When someone on the Internet describes a work of fiction as 'visionary', it's usually meant as a form of praise, referring to a willingness to defy convention in favor of something more thought-provoking and enticing. As defined by a dictionary, 'visionary' refers to embracing fanciful and often impractical ideas.
Mawaru Penguindrum falls under both definitions.
What Kunihiko Ikuhara of Utena-fame has created here is a show that takes philosophical musings on themes such as fate, love and death; and combines them with slapstick antics involving ghost penguins and ping-pong balls that erase people's memories.
If that sounds difficult to take seriously to you, don't bother watching this show. It's going to get a lot weirder.
The overall product is audacious, if nothing else; presenting the story 2 brothers, Kanba and Shoma, who promise to help a mysterious entity track down an object called the Penguindrum in a desperate attempt to ward off the death of their sister, Himari. Their quest has them run into a slew of messed up characters and situations, and before long the narrative turns into a complete mess.
There are several reasons for this.
A big problem is that the series has absolutely no regard for logic and consistency, even within its own narrative. At the start of the series, Himari is brought back to life after succumbing to an incurable disease. Her death and subsequent revival are treated as tragic and miraculous, respectively. Makes sense. What doesn't is that this is repeated several times over the course of the series, treated with the same impact every time. Viewers, however, might be puzzled or annoyed by this repetition seeing as it raises the question as to how severely this series treats the concept of death. This is exacerbated once another character reveals that he's been dead for over a decade, after which the story moves on, completely unaffected by the revelation.
Character development also tends to be very inconsistent. Motivations, personalities and even backstories can change from one scene to the next just to suit the needs of the plot. The aforementioned memory-erasing ping-pong balls are liberally used to retool previously established plot-points to the narrative's convenience.
Other, basic issues also plague the storytelling: many of the back stories feel interchangeable (crappy childhoods galore), some characters who get a lot of screen time end up being completely insignificant while others are introduced seeming important only to be forgotten about before anything could even be done with them. The latter goings-on of the story also feature hackneyed developments involving terrorism, delusions (it's all in your head!) and cliffhangers (someone was stabbed! but who?) that end up not mattering in the slightest.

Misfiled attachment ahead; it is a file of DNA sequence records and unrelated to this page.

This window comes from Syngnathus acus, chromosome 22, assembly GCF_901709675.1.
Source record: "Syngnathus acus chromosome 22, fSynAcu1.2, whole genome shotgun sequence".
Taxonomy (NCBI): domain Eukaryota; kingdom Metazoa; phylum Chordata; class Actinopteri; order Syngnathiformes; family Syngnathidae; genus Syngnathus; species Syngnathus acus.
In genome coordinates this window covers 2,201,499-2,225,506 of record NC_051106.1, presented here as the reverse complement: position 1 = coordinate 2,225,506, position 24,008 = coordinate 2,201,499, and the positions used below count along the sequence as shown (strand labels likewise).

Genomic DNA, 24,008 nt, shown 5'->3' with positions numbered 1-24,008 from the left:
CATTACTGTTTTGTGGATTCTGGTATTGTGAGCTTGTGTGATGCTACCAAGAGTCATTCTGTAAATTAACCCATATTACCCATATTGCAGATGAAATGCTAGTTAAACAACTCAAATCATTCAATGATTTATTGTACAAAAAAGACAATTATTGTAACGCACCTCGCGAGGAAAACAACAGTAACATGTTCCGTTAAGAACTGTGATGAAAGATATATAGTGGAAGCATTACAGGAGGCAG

Most damning of all, however, is the clumsy way the overall product comes together. The shifts in tone – from whacky to dark and vice versa – are as frequent as they are jarring, and it all too often feels that the subjects about which characters are philosophizing have very little to do with the story of two brothers who are attempting to ward off that which should be inevitable.
*WARNING! The following paragraph contains spoilers about the general tone of the ending! WARNING*
Speaking of which, the ending cops out on that in a major way. The series spends a lot of time emphasizing how ordinary people are powerless in the face of fate and that struggling against the inevitable will often result in greater tragedy. One would expect such a story to end on a tragic note as is befit for a something that fancies itself an exploration of fate, but the actual ending turns out rather bittersweet; mostly leaning towards the sweet considering the dark events preceding it.
All that said, the series must certainly be praised yet again for its unique style. This show isn't just different for the hell of it. Ikuhara combines audio and imagery in striking ways, constantly delivering scenes that will shock and surprise. Even if you end up disliking the series, there's a definite guarantee that you'll remember it. Which is more than can be said for a lot of other stuff.
In closing, I'd like to say that while many others would opine that the Mawaru Penguindrum's unique style, impeccable direction and interesting themes make for a wonderful anime, I think that there are too many issues with the overall product to really consider it great. Many of which, I feel, can't be chalked up to mere artistic idiosyncrasy.